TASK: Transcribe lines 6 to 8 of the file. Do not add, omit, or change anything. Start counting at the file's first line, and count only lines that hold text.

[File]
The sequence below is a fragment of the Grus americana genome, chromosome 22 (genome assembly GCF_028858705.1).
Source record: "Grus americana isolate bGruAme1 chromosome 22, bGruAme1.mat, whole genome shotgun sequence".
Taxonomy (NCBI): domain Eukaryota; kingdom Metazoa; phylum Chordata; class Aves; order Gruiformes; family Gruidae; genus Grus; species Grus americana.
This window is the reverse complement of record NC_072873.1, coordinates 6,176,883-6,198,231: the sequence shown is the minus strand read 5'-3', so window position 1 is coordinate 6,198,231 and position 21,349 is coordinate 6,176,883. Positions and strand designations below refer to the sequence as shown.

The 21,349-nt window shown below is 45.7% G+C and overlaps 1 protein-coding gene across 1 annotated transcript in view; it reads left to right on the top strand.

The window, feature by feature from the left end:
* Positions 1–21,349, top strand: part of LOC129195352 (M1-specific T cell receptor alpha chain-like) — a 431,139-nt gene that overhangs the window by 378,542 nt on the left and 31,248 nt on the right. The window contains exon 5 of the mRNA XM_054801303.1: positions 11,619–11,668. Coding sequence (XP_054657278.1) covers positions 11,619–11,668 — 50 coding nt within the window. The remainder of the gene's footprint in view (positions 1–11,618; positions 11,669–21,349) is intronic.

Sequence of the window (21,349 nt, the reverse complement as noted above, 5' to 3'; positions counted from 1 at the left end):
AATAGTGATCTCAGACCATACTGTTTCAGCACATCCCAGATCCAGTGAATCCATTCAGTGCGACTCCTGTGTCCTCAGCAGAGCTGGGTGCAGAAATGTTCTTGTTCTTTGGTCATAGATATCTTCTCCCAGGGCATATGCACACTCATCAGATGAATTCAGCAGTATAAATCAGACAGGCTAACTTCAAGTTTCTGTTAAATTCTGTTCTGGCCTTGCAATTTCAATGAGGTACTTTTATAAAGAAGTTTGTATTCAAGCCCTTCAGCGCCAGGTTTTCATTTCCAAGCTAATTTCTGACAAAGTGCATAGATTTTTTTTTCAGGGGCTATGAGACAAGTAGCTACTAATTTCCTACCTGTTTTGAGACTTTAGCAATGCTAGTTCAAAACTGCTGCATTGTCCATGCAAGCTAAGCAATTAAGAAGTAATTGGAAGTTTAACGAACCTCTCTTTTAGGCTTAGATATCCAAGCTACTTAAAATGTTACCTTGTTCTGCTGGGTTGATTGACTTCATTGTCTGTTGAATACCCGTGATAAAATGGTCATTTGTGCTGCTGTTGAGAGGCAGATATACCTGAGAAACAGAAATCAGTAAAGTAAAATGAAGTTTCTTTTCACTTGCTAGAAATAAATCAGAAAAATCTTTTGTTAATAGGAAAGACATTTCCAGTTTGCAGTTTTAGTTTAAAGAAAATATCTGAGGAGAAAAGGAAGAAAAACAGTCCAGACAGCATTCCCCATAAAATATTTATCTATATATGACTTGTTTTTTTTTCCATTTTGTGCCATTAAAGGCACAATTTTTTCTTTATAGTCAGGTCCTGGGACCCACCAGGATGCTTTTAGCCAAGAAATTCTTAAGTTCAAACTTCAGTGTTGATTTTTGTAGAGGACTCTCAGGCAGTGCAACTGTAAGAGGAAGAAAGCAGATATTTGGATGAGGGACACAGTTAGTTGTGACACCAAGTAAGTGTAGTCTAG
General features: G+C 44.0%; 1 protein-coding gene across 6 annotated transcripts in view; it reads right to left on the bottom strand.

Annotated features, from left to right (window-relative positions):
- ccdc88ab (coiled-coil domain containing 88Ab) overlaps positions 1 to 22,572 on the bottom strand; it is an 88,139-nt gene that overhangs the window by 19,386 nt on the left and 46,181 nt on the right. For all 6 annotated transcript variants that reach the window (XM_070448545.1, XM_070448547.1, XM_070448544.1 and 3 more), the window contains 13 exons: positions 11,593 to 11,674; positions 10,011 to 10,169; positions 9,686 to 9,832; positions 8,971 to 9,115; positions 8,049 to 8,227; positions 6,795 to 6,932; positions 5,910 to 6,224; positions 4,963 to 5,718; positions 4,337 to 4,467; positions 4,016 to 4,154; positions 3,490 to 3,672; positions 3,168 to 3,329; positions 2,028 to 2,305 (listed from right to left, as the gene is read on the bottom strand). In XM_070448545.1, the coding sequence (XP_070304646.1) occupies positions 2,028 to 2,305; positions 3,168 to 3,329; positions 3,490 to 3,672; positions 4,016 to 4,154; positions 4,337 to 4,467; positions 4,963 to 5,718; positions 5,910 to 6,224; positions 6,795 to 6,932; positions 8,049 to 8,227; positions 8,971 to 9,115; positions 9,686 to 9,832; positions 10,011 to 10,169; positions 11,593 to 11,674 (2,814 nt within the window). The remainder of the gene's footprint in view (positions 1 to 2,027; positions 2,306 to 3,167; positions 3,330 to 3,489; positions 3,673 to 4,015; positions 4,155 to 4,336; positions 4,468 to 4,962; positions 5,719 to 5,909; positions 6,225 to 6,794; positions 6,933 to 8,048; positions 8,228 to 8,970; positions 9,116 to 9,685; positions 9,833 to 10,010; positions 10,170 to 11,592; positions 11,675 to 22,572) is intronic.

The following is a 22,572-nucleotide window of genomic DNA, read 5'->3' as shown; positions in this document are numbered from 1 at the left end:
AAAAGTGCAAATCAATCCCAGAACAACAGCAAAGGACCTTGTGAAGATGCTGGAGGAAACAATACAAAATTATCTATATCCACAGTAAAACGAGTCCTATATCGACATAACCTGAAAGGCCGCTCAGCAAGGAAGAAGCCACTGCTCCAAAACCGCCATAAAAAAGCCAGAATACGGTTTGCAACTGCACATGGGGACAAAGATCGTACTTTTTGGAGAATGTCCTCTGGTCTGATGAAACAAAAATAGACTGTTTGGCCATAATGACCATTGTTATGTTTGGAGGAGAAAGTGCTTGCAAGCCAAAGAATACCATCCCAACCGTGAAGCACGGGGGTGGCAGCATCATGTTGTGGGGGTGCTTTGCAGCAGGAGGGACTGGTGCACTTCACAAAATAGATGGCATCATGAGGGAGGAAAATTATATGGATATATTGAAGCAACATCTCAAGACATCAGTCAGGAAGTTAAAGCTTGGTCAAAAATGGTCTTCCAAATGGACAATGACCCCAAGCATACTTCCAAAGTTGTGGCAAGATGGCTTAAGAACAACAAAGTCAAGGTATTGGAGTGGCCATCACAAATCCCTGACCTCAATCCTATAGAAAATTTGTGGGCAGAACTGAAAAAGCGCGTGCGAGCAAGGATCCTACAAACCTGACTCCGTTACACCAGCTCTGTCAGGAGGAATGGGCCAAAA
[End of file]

The window, feature by feature from the left end:
* Positions 1–21,349, top strand: part of LOC129195352 (M1-specific T cell receptor alpha chain-like) — a 431,139-nt gene that overhangs the window by 378,542 nt on the left and 31,248 nt on the right. The window contains exon 5 of the mRNA XM_054801303.1: positions 11,619–11,668. Coding sequence (XP_054657278.1) covers positions 11,619–11,668 — 50 coding nt within the window. The remainder of the gene's footprint in view (positions 1–11,618; positions 11,669–21,349) is intronic.

Sequence of the window (21,349 nt, the reverse complement as noted above, 5' to 3'; positions counted from 1 at the left end):